Carlos Coste has created a new Guinness world record for freediving, after swimming 150 metres through a cave using no apparatus.
The Venezuelan was armed with only a torch and a monofin – a single giant flipper worn on both feet – when he made the death-defying dive on Wednesday.
The 34-year-old soared through a passage inside Dos Ojos, a colossal cave network that twists for 31 miles under Yucatan, Mexico.
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Record-breaker: Freediver Carlos Coste set a new Guinness world record by swimming 150 metres through a cave while holding his breath and using no breathing apparatus
Caught on camera by British underwater photographer Dan Burton, Mr Coste, from Caracas, has pioneered a new kind of record by taking the world of freediving into the underwater caves.
While only swimming at a depth of around seven metres, the record attempt could have killed the freediver as he swam through the cave while holding his breath.
Becoming trapped in the winding rocky passage could have been fatal.
Beginning at the surface, he dropped into a selected tunnel of the underwater system.
Using special swimming techniques he has honed to perfection over 12 years of freediving, he optimised strength, speed and energy conservation.
He said: ‘I have been doing competitive diving for ten years and this is by far the most bizarre run I have ever made.
Risking his life: Venezuelan Carlos Coste swam through the rocky passage at a depth of seven metres using a technique he has perfected in a dozen years of freediving
‘To achieve this is a dream come true for me. I have been interested in speleology (the study of caves) since I was a little boy and to combine this with my profession as a freediver was amazing.
‘I was not scared about it. We have planned this for a long time and I was fully prepared for what I had to do.
‘If something had gone wrong then there were emergency divers on hand.
‘They didn’t have a spare air supply down there for me. At critical times like that it would simply have been about getting me to the surface as quickly as possible.’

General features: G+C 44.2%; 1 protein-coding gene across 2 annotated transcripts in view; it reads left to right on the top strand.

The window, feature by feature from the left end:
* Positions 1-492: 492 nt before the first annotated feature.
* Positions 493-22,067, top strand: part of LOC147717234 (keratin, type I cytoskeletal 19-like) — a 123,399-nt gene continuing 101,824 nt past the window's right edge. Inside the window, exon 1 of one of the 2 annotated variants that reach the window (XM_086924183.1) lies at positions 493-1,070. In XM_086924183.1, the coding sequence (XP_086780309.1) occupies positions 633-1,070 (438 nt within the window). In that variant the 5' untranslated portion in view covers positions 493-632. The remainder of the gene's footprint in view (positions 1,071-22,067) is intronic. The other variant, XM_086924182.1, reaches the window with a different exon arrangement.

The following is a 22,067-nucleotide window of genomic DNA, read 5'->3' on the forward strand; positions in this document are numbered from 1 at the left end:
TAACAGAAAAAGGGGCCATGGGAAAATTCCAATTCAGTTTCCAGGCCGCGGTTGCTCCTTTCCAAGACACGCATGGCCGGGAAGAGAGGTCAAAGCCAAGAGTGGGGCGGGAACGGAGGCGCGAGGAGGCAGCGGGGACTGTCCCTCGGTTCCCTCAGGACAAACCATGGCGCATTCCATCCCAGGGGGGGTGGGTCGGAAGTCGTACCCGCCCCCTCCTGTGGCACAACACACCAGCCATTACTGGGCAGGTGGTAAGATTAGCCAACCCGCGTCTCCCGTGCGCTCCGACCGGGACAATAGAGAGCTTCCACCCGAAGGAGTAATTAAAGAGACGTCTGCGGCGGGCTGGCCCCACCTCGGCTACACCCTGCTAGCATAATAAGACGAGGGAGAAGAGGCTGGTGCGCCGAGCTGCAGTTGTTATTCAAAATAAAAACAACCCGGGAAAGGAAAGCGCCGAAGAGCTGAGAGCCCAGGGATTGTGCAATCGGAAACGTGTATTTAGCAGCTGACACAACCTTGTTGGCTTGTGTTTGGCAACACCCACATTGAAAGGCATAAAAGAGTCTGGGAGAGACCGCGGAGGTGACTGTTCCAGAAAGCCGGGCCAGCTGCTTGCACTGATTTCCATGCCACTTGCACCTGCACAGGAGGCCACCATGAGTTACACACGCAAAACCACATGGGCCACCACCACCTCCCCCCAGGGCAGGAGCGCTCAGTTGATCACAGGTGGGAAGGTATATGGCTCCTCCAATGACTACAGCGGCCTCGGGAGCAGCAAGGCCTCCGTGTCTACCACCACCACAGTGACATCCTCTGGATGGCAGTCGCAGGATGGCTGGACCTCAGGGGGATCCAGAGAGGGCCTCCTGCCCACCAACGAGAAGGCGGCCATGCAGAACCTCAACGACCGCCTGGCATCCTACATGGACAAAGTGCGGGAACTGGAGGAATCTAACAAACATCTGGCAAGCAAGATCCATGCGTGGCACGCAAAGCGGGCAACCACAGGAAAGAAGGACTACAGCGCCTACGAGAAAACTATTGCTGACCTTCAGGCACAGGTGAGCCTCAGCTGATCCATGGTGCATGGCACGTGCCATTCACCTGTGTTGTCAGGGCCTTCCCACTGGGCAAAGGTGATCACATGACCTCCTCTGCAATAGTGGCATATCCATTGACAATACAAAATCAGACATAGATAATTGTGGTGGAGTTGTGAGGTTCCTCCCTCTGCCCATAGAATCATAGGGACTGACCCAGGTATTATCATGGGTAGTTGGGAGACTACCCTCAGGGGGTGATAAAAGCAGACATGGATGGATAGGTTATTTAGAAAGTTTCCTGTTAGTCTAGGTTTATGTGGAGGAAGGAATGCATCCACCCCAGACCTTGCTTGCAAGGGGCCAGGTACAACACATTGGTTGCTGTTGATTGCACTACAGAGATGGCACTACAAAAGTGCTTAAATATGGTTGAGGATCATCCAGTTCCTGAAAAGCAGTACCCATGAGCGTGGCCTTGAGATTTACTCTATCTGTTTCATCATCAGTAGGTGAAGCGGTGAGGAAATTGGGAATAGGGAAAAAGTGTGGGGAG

Mr Coste, who can hold his breath for seven minutes, completed his spectacular run in just two minutes and 30 seconds, emerging victorious at the other end of the chosen passage.
Speedy Gonzalez: Carlos Coste completed the run in just two minutes and 30 seconds but he can hold his breath for up to seven minutes
A rope that was laid before he began the attempt showed him the route. But in pitch darkness he needed to hold a torch in one hand so he could see it.
‘It’s not about speed,’ he continued. ‘It’s about striking a balance between many factors.
‘With monofins you can achieve the fastest speeds possible but for something like this you don’t want to be frantically kicking your way through the cave.
‘Inertia, displacement and modality are all massive factors and the optimal technique that has been perfected is to make two kicks, then glide, two kicks, then glide. You need to be in the best hydrodynamic position.
‘It really feels like you are flying through the cave and you have to adopt a position like Superman with your arms stretched out in front of you.
‘The adrenaline brings a massive rush. It makes me feel amazing to be involved in things like this.’
Success: Carlos Coste proudly poses after his death-defying world record attempt – which he has spent three years planning with his wife
Planned meticulously by his wife and manager Gabriela Contreras, 45, the extreme attempt has been three years in the making.
The pair selected the chosen tunnel a year ago and have since been preparing him for the attempt.
‘This hasn’t been done before,’ Mr Coste added. ‘But Guinness said I would need to make at least 75 metres to have a world record.
‘I doubled that so I hope they are satisfied that this should go into the books.’